With the slump in air travel caused by coronavirus, and airlines fearful that demand might not return to 2019 levels for at least two to three years, several are looking at whether there’s any longer any need for the giant double-decker Airbus A380 aircraft, dubbed the Superjumbo.
Air France announced this week that it’s permanently grounding its nine A380s, which weren’t due to be retired until 2022.
Emirates, which has a fleet of 115 A380s, was due to take delivery of eight more by next year but it’s been reported that the Dubai-based airline is trying to reduce its order to just three. It was planning to keep flying the Superjumbos until 2030, but it now seems that it’s planning to phase them out earlier.
Etihad Airways in neighbouring Abu Dhabi is also reported to be considering retiring its fleet of A380s unless air travel bounces back fast.
Back in April, German airline Lufthansa said it would retire almost half of its 14 A380s earlier than scheduled.
Australian airline Qantas has temporarily grounded its 12 A380s and while it said it might bring them back into service, depending on travel demand, that’s not looking likely as the airline has halted a multi-million-dollar upgrade of its business class and premium seats and a refresh of its first class cabin with only half the aircraft refurbished.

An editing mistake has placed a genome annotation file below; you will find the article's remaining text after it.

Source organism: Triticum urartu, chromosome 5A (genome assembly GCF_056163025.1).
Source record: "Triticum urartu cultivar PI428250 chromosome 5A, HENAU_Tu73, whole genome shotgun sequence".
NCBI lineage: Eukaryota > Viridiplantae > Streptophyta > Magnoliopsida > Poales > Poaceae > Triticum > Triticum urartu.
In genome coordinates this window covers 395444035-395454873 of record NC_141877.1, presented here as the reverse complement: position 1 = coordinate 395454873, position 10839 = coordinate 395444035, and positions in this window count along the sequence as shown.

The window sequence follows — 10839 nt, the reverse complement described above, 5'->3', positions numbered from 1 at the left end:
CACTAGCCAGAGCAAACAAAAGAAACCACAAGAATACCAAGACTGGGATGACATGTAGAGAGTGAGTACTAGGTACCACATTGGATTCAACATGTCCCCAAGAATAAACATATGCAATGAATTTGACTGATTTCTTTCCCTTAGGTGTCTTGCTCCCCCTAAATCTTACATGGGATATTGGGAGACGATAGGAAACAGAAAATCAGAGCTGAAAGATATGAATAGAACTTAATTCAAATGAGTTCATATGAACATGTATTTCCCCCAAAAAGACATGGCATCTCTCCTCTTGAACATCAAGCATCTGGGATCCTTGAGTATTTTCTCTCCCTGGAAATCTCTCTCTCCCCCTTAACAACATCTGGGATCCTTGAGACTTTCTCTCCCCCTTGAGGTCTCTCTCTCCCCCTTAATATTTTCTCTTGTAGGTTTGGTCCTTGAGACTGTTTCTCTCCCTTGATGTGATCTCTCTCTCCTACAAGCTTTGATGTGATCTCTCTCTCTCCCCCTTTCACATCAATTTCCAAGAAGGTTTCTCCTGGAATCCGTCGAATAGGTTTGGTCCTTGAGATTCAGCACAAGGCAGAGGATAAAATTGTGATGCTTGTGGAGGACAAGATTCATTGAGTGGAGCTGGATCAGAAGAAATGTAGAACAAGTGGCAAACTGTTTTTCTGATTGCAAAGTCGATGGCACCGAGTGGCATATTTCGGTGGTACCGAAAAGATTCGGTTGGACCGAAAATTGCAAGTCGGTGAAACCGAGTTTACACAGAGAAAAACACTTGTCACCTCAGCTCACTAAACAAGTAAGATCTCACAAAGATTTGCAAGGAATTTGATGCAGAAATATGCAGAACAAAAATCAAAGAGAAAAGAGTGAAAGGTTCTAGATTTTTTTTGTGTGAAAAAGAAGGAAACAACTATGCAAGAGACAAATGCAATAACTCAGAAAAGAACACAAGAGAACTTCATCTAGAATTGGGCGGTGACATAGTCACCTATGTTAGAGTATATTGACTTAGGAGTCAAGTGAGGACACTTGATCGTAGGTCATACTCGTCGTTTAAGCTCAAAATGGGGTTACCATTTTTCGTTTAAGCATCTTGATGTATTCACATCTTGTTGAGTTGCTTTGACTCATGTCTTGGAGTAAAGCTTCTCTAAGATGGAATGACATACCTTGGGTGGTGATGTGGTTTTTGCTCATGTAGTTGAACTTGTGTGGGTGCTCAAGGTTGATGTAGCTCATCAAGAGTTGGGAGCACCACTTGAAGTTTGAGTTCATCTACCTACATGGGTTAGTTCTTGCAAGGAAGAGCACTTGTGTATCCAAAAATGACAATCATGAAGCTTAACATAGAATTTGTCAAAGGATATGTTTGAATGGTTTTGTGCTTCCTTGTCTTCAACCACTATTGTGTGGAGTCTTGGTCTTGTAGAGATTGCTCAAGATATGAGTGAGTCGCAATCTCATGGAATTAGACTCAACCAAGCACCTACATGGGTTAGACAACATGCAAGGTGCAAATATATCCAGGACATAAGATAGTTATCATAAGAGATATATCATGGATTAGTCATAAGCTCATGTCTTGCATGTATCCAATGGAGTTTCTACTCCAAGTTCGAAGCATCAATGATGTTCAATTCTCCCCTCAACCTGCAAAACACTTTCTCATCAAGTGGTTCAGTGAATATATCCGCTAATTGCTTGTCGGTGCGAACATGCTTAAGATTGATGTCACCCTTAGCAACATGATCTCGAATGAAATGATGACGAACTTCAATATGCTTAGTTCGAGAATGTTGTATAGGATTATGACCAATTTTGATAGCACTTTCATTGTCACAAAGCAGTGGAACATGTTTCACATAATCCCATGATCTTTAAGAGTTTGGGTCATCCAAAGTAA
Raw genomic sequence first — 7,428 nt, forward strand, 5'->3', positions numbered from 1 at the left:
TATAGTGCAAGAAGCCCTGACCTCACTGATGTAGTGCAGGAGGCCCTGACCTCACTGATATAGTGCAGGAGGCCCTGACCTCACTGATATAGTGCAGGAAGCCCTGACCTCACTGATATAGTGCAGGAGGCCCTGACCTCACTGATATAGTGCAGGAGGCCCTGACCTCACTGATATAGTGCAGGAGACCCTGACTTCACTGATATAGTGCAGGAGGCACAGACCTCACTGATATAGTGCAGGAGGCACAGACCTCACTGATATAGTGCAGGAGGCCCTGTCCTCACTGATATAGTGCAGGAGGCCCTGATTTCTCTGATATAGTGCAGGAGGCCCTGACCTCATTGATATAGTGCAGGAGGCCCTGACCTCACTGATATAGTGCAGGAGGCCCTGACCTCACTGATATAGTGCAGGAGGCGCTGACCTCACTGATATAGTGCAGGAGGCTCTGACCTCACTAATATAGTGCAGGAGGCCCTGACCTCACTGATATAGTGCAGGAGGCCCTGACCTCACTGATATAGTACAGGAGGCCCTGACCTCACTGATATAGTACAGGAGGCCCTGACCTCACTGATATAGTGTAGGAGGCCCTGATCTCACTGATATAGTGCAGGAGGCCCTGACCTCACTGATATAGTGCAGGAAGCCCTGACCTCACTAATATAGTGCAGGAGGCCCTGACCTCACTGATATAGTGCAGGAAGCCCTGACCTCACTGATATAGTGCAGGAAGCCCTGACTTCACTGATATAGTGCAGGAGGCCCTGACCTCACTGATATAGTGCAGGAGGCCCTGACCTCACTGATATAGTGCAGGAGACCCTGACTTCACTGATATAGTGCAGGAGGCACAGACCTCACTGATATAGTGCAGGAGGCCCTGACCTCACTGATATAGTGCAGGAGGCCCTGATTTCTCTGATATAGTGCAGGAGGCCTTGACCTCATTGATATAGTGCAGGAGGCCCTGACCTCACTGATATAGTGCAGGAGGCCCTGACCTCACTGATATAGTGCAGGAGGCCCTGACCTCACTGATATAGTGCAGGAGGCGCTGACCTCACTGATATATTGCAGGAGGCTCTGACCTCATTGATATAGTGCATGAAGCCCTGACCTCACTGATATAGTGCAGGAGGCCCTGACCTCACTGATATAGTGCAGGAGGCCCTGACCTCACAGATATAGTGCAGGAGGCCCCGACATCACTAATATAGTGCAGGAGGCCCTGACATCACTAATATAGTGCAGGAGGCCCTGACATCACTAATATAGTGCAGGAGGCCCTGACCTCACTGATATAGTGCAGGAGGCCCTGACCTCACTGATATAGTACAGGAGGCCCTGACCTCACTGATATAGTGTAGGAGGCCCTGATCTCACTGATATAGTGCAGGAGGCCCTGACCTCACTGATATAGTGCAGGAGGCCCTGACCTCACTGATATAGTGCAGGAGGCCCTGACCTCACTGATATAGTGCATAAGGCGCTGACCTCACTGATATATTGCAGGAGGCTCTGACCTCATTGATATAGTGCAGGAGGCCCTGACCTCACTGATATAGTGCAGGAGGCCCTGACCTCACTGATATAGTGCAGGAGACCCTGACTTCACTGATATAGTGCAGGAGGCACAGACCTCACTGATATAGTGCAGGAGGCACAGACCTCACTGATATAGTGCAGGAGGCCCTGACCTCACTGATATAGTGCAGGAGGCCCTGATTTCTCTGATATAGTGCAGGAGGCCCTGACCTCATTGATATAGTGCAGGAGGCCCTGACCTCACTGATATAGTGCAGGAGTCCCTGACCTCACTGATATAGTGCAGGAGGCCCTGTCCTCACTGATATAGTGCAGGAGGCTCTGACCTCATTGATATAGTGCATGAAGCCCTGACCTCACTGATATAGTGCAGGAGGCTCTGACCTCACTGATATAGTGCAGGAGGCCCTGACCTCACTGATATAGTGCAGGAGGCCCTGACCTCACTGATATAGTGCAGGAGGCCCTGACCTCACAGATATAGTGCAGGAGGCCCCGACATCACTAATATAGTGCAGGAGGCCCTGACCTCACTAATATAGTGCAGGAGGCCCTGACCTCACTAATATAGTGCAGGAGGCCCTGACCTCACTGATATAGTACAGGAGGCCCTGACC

Even before coronavirus, Airbus was planning to cease production of the mammoth A380 at the end of next year due to lack of orders. Aside from the A380s for Emirates, it’s building just one for Japanese airline ANA.
When it was launched only 13 years ago, there was much talk of how the A380 – which replaced the then 38-year-old Boeing 747 as the world’s biggest aircraft – would transform air travel. With capacity for up to 615 passengers, it was seen as a solution to airport overcrowding and airlines talked about how they would use some of the additional space onboard to install gyms, inflight cinemas and restaurants. In reality, most just crammed in more seats, although Eithad did create a three-room ‘Residence’ on the top deck, which came with a personal butler.
While it is well-liked by passengers due to the increased sense of space the giant interior affords, the A380 hasn’t proved as popular with airlines as much smaller aircraft, such as the 787 Dreamliner, produced by rival Boeing at around the same time.
Airbus has secured only 273 orders for the A380, which compares to more than 1,000 already for its A350.
The main problem with the A380 is fuel burn, which is much higher than on other long-range aircraft due to the fact that it has four engines. The twin-engine A350, for instance, uses 20% to 25% less fuel per passenger.
With travel demand expected to slump, the economies of operating such a large, fuel guzzling aircraft no longer stack up and whilst it’s a shame to see this beautiful big bird slip into early retirement, it could be good news for the environment.